Re: handy with a needle and thread

    Hi,

    I second what Jinho said. No lay robes are required here, and while some Zen Sangha in the west have their members dress like that ... well, I often think it a little silly. There is no reason modern westerners have to dress like Japanese people of 200 years ago. IN FACT, I have rarely if ever seen Japanese people dress like that for Zazen in Japan!! Zen is not about having to pretend you are a Japanese samurai as if at a costume party!

    For Zazen, you should wear lose fitting clothing that does not pinch the circulation. In Japan, the lay folks do wear a kind of ankle length skirt for Zazen (both male and female ... like in the follow picture), but even a jogging suit is fine (even in Japan). Avoid sitting in bluejeans, as it constricts.




    The color should be dark brown, black or the like, without busy patterns, so as not to distract others (we don't go in for all the fancy reds and yellows like the Tibetans).

    That being said, there is nothing wrong with some Japanese-y clothes either. Samue can be very nice and comfortable to sit in (again, go for the dark colors) ...

    http://www.shop-japan.co.jp/english-bok ... ear5-s.htm

    As a priest, I dress in robes because ... tradition. You want a Catholic Priest to have a white collar, and a Zen teacher has his robes and Kesa. But there is no such custom or requirement for lay folks.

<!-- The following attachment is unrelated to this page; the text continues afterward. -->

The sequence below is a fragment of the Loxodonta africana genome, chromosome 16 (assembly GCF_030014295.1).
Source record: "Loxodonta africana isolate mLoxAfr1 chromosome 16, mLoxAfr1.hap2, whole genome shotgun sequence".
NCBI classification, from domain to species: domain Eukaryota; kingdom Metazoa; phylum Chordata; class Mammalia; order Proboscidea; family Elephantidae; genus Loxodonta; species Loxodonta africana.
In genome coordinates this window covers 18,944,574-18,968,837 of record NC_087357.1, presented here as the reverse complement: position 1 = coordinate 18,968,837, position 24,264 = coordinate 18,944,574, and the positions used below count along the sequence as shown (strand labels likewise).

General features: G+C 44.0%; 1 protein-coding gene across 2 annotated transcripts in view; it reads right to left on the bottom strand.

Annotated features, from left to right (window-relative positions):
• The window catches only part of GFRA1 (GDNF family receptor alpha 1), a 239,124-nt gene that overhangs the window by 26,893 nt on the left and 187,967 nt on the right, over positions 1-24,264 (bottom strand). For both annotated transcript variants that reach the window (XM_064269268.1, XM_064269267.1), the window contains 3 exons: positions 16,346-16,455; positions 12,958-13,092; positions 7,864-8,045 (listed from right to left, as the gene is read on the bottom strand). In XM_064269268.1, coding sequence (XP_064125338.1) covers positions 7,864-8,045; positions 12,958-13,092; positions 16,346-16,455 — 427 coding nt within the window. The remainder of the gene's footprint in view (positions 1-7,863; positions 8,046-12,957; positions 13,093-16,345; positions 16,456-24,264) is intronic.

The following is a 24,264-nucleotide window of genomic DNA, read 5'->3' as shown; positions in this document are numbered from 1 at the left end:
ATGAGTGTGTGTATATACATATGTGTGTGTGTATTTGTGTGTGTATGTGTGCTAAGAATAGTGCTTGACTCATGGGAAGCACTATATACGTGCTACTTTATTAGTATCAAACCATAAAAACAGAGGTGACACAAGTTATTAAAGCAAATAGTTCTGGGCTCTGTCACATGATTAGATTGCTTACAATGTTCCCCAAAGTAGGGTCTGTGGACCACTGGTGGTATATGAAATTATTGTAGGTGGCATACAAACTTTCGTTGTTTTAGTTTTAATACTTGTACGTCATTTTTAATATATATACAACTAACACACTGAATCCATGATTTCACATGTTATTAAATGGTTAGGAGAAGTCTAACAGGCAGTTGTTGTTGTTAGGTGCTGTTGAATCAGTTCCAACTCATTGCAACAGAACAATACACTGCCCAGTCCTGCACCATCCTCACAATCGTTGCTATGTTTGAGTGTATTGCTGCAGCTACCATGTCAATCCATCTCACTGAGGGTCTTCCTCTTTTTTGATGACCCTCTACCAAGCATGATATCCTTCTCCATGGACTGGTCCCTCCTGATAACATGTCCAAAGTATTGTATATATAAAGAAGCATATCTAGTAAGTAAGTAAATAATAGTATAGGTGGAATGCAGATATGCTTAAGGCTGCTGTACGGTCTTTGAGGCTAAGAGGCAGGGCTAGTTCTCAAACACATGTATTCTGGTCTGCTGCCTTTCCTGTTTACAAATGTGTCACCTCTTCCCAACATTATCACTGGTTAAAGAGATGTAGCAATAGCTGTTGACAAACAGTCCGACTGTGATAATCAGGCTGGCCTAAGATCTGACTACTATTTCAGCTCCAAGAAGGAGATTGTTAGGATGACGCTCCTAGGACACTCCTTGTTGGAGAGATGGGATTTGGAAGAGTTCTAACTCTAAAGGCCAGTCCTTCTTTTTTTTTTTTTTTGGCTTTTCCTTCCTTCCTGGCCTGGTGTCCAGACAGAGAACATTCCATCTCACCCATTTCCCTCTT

The Rakusu (the bib-like object, as mentioned) is customarily for people who have received the Precepts in Jukai(an Undertaking the Precepts ceremony).

    Gassho, Jundo

  9. #9

    Re: handy with a needle and thread

    Quote Originally Posted by Jundo
    Hi,

    I second what Jinho said. No lay robes are required here, and while some Zen Sangha in the west have their members dress like that ... well, there is no reason you have to dress like Japanese people of 200 years ago. IN FACT, I have rarely if ever seen Japanese people dress like that for Zazen in Japan!! Zen is not about having to pretend you are a Japanese samurai as if at a costume party!

    For Zazen, you should wear lose fitting clothing that does not pinch the circulation. In Japan, the lay folks do wear a kind of ankle length skirt for Zazen (both male and female ... like in the follow picture), but even a jogging suit is fine. Avoid sitting in bluejeans, as it constricts.




    The color should be dark brown, black or the like, without busy patterns, so as not to distract others (we don't go in for all the fancy reds and yellows like the Tibetans).

    That being said, there is nothing wrong with some Japanese-y clothes either. Samue can be very nice ...

    http://images.google.com/imgres?imgurl= ... G%26um%3D1

    As a priest, I dress in robes because ... tradition. You want a Catholic Priest to have a white collar, and a Zen teacher has his robes and Kesa. But there is no such custom or requirement for lay folks.

    The Rakusu (the bib-like object, as mentioned) is customarily for people who have received the Precepts in Jukai(an Undertaking the Precepts ceremony).

    Gassho, Jundo

    But I want to dress like a samurai! (it is soooooooooo pretty).